Lawless said that he believed such a trust was necessary, as the town will be taking over responsibility for the future sidewalks.

“It would seem fiscally irresponsible not to have this.”

Resident Steve Cobb said he was for the fund but concerned about how council plans to get the required monies.

“This new funding source was not included in the current fiscal-year budget. The intent was self-sustainable… [But] it’s going to have to come from somewhere.”

A second public hearing on the sidewalk fund is scheduled for the August town council meeting, with possible action to follow.

The council voted 5-0 on July 12 to approve a $5,500 “Manpower Study Contract” with the University of Delaware. The study, to be conducted by the University’s Institute of Public Administration, would review the town’s organizational structure, conduct a compensation comparison and update job descriptions for both the town manager and finance director positions.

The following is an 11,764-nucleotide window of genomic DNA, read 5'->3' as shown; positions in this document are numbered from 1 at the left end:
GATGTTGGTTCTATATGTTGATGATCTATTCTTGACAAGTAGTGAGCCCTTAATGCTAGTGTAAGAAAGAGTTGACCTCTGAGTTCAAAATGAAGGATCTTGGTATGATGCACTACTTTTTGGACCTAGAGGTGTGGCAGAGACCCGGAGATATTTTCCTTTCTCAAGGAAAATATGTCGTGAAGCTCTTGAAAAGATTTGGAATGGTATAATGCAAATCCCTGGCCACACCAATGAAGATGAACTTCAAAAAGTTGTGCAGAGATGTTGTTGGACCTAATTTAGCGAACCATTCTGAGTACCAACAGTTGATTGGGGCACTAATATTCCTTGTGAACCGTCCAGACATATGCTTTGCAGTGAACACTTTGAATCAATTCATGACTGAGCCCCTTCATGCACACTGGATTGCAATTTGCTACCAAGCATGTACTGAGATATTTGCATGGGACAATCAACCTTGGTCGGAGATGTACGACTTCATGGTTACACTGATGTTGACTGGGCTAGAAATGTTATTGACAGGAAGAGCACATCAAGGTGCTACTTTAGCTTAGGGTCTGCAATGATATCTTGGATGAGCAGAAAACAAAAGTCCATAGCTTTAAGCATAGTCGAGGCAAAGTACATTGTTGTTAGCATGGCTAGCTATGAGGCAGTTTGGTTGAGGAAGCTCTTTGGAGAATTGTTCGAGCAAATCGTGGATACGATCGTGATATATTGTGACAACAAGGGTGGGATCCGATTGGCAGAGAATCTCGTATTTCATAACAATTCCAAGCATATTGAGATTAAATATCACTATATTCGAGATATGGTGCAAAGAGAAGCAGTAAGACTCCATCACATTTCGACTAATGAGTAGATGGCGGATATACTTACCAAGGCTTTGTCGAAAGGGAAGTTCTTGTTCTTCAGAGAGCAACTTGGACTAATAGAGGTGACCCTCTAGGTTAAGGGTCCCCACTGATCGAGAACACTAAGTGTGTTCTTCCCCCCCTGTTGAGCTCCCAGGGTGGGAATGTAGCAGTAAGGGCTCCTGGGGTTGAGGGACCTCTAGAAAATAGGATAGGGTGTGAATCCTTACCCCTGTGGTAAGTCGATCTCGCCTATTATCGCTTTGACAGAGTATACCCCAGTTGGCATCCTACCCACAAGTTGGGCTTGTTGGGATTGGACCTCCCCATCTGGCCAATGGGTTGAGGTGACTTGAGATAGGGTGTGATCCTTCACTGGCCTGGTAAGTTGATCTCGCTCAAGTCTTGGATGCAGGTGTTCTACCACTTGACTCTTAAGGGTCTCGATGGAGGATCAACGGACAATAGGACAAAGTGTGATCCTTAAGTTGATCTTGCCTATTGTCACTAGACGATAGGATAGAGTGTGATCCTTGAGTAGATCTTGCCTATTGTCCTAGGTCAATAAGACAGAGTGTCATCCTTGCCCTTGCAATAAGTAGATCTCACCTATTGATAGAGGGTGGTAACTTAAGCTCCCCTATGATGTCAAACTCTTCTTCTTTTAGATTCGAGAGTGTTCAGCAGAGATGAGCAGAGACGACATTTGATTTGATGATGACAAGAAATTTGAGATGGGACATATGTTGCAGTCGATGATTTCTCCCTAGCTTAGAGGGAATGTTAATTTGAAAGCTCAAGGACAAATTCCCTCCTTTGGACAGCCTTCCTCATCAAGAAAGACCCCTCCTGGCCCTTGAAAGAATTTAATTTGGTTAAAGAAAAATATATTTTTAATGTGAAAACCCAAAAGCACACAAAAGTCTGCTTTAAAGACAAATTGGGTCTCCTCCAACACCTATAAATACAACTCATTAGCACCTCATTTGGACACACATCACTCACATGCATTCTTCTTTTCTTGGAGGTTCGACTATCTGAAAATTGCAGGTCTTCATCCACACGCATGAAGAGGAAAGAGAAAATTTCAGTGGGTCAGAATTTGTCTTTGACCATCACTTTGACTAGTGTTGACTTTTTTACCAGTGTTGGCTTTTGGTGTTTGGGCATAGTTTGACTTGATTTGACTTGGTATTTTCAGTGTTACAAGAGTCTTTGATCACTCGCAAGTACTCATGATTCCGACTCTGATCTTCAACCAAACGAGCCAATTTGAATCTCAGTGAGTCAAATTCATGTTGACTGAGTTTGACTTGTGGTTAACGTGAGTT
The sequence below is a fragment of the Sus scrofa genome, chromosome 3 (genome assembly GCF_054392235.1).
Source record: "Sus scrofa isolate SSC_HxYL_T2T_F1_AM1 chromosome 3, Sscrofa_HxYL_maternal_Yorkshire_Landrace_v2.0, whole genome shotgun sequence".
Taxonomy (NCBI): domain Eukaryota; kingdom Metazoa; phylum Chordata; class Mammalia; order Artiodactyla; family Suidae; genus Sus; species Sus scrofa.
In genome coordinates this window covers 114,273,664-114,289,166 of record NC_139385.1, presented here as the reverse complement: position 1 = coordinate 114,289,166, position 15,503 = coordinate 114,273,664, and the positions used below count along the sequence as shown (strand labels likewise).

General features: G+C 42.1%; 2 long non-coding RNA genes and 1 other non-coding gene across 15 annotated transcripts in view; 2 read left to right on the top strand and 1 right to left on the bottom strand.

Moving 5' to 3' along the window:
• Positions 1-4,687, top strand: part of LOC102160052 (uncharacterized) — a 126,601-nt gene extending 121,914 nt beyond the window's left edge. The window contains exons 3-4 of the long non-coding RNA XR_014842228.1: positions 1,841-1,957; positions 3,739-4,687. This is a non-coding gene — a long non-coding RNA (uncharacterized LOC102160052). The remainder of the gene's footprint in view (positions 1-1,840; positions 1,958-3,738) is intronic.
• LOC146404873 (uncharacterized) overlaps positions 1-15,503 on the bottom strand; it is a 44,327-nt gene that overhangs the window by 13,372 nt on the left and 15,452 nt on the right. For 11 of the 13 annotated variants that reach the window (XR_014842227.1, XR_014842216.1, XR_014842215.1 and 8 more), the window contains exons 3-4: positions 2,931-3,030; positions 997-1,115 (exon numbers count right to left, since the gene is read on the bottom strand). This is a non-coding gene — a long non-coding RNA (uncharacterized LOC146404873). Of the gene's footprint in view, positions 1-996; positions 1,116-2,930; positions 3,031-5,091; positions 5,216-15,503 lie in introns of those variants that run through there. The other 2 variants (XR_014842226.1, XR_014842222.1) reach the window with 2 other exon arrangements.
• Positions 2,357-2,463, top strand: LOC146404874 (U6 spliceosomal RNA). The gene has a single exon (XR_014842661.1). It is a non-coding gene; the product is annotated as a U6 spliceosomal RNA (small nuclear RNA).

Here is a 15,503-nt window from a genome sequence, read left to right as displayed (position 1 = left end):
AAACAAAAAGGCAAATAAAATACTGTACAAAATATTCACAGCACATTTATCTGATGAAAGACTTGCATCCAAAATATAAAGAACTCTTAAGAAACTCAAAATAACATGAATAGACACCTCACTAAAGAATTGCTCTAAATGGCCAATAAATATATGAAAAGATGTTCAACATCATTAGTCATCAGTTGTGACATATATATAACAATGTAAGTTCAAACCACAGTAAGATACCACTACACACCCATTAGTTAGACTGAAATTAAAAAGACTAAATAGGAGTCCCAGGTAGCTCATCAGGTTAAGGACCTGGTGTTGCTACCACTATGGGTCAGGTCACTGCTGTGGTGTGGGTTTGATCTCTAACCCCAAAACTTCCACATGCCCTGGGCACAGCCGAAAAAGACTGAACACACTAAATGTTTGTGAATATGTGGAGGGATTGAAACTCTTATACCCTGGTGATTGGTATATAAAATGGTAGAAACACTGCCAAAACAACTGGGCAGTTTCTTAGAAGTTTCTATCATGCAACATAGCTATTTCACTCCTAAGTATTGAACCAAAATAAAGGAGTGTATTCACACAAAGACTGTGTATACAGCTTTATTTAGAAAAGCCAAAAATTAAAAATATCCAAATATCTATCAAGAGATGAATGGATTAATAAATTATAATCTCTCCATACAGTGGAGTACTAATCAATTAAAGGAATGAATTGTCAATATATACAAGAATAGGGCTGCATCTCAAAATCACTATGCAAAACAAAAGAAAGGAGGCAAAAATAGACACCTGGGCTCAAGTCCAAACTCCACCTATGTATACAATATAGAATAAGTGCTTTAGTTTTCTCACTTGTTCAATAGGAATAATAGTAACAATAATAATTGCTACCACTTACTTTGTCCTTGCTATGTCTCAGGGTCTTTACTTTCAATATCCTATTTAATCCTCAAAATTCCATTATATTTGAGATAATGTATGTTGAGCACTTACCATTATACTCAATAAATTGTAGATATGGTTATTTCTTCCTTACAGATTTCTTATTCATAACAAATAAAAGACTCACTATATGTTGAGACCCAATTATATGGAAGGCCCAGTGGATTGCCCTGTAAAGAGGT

Wood said he had contacted the university for their help after Gregory announced he would not be renewing his contract with the town. Since then, Wood and Lawless have both spoken with university officials, and they said they hope to hold workshops soon.

“This is part of our process,” said Wood. “Everything in this process will be transparent.”

Cobb agreed that the study is a good idea, but he urged the council to use it as only a part of their decision-making process.

“Ultimately, the decision lies with you and what you feel is best for the town.”

“The decision is going to be ours,” responded Wood.

The council also discussed proposed new voting districts within the town. Olsen presented an option for new districting that would keep District 3 the same, but slightly alter the other three districts.